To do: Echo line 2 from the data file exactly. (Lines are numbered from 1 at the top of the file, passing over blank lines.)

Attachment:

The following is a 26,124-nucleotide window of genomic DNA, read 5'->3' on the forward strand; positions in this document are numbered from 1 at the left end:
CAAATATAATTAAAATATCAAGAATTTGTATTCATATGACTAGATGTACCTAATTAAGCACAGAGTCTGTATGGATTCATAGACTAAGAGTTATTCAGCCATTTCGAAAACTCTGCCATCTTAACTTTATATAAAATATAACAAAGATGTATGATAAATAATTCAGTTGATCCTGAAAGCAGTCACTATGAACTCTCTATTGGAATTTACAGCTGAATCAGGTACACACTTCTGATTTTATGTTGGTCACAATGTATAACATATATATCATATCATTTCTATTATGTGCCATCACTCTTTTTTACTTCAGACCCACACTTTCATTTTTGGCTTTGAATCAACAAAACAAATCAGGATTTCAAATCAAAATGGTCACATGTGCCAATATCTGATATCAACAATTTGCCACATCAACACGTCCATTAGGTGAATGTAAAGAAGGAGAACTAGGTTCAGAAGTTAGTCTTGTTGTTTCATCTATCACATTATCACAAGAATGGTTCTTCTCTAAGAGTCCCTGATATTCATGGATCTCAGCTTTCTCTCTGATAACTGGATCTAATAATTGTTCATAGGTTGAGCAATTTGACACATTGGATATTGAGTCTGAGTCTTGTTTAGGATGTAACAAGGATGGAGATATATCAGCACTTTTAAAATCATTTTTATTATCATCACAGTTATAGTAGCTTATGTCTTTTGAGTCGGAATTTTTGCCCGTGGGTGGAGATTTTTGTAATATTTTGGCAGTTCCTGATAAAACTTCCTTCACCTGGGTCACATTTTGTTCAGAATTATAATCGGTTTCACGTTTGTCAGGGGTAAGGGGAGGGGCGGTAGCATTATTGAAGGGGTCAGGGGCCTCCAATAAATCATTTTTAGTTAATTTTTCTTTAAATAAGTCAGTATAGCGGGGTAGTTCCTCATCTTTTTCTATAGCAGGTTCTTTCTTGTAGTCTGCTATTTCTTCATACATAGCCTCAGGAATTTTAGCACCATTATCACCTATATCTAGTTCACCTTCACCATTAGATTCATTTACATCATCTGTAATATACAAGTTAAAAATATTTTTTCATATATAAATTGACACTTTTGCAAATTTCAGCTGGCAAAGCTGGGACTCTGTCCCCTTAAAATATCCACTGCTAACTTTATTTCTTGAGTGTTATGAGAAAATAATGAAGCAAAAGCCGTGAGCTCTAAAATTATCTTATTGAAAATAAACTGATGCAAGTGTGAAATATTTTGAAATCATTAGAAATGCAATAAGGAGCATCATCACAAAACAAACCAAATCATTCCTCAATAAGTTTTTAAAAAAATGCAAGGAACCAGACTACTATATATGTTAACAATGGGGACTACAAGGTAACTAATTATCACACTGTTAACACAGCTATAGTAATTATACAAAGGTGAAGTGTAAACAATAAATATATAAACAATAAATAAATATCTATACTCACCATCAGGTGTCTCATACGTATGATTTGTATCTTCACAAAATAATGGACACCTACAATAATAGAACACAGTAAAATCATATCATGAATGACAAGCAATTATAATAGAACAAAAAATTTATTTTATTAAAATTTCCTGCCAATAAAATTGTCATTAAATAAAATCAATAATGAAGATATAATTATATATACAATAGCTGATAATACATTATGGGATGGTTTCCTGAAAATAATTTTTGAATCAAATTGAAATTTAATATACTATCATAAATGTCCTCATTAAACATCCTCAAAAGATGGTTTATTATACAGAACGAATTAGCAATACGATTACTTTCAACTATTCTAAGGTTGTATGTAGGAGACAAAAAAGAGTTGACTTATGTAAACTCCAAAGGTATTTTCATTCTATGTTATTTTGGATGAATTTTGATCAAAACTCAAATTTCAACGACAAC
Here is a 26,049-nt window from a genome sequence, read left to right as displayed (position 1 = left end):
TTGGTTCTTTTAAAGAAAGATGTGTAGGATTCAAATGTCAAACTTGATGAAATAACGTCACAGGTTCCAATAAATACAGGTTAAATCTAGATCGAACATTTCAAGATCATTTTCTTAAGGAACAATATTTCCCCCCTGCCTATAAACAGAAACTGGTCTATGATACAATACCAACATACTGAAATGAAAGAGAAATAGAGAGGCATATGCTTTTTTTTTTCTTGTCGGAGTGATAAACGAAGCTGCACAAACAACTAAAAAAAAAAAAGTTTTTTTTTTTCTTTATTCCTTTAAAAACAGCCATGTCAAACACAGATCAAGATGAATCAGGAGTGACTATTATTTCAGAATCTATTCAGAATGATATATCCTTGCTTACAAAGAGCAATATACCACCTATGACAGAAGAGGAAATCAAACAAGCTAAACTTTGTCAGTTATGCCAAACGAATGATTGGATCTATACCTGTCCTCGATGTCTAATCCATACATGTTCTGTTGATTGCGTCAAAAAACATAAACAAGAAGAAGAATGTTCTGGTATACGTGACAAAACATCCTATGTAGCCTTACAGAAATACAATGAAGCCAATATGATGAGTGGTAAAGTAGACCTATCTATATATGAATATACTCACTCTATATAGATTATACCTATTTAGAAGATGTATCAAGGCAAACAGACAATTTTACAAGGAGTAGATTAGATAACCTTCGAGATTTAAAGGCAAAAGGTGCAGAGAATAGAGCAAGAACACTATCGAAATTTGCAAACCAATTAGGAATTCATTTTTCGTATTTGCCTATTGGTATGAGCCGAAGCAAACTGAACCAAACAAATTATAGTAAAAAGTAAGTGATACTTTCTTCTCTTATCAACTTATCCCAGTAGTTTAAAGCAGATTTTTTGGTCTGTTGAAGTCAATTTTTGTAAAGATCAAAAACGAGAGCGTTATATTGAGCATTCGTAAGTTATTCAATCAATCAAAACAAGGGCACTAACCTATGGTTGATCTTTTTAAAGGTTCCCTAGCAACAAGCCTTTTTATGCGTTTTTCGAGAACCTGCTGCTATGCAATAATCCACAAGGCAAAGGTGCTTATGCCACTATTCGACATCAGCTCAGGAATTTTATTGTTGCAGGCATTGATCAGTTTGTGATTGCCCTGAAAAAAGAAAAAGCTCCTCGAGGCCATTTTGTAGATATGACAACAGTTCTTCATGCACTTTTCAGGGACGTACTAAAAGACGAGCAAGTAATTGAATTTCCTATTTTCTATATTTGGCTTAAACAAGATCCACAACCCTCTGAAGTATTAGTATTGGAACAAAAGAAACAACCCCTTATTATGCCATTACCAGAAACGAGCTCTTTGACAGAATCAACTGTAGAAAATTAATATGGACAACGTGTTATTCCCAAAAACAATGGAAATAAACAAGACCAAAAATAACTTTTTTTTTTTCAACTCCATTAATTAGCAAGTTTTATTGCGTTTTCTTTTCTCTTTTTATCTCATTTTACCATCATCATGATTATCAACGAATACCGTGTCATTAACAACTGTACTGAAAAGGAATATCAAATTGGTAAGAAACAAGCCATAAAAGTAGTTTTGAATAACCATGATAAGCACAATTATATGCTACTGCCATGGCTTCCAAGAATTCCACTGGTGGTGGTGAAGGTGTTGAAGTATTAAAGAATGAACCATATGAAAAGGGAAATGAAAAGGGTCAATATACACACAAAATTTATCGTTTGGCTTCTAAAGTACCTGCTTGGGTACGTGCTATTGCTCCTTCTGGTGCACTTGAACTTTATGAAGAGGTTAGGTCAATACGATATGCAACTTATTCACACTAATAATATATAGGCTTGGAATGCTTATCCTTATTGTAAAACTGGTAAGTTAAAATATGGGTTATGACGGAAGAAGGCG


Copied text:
CAAATATAATTAAAATATCAAGAATTTGTATTCATATGACTAGATGTACCTAATTAAGCACAGAGTCTGTATGGATTCATAGACTAAGAGTTATTCAGCCATTTCGAAAACTCTGCCATCTTAACTTTATATAAAATATAACAAAGATGTATGATAAATAATTCAGTTGATCCTGAAAGCAGTCACTATGAACTCTCTATTGGAATTTACAGCTGAATCAGGTACACACTTCTGATTTTATGTTGGTCACAATGTATAACATATATATCATATCATTTCTATTATGTGCCATCACTCTTTTTTACTTCAGACCCACACTTTCATTTTTGGCTTTGAATCAACAAAACAAATCAGGATTTCAAATCAAAATGGTCACATGTGCCAATATCTGATATCAACAATTTGCCACATCAACACGTCCATTAGGTGAATGTAAAGAAGGAGAACTAGGTTCAGAAGTTAGTCTTGTTGTTTCATCTATCACATTATCACAAGAATGGTTCTTCTCTAAGAGTCCCTGATATTCATGGATCTCAGCTTTCTCTCTGATAACTGGATCTAATAATTGTTCATAGGTTGAGCAATTTGACACATTGGATATTGAGTCTGAGTCTTGTTTAGGATGTAACAAGGATGGAGATATATCAGCACTTTTAAAATCATTTTTATTATCATCACAGTTATAGTAGCTTATGTCTTTTGAGTCGGAATTTTTGCCCGTGGGTGGAGATTTTTGTAATATTTTGGCAGTTCCTGATAAAACTTCCTTCACCTGGGTCACATTTTGTTCAGAATTATAATCGGTTTCACGTTTGTCAGGGGTAAGGGGAGGGGCGGTAGCATTATTGAAGGGGTCAGGGGCCTCCAATAAATCATTTTTAGTTAATTTTTCTTTAAATAAGTCAGTATAGCGGGGTAGTTCCTCATCTTTTTCTATAGCAGGTTCTTTCTTGTAGTCTGCTATTTCTTCATACATAGCCTCAGGAATTTTAGCACCATTATCACCTATATCTAGTTCACCTTCACCATTAGATTCATTTACATCATCTGTAATATACAAGTTAAAAATATTTTTTCATATATAAATTGACACTTTTGCAAATTTCAGCTGGCAAAGCTGGGACTCTGTCCCCTTAAAATATCCACTGCTAACTTTATTTCTTGAGTGTTATGAGAAAATAATGAAGCAAAAGCCGTGAGCTCTAAAATTATCTTATTGAAAATAAACTGATGCAAGTGTGAAATATTTTGAAATCATTAGAAATGCAATAAGGAGCATCATCACAAAACAAACCAAATCATTCCTCAATAAGTTTTTAAAAAAATGCAAGGAACCAGACTACTATATATGTTAACAATGGGGACTACAAGGTAACTAATTATCACACTGTTAACACAGCTATAGTAATTATACAAAGGTGAAGTGTAAACAATAAATATATAAACAATAAATAAATATCTATACTCACCATCAGGTGTCTCATACGTATGATTTGTATCTTCACAAAATAATGGACACCTACAATAATAGAACACAGTAAAATCATATCATGAATGACAAGCAATTATAATAGAACAAAAAATTTATTTTATTAAAATTTCCTGCCAATAAAATTGTCATTAAATAAAATCAATAATGAAGATATAATTATATATACAATAGCTGATAATACATTATGGGATGGTTTCCTGAAAATAATTTTTGAATCAAATTGAAATTTAATATACTATCATAAATGTCCTCATTAAACATCCTCAAAAGATGGTTTATTATACAGAACGAATTAGCAATACGATTACTTTCAACTATTCTAAGGTTGTATGTAGGAGACAAAAAAGAGTTGACTTATGTAAACTCCAAAGGTATTTTCATTCTATGTTATTTTGGATGAATTTTGATCAAAACTCAAATTTCAACGACAAC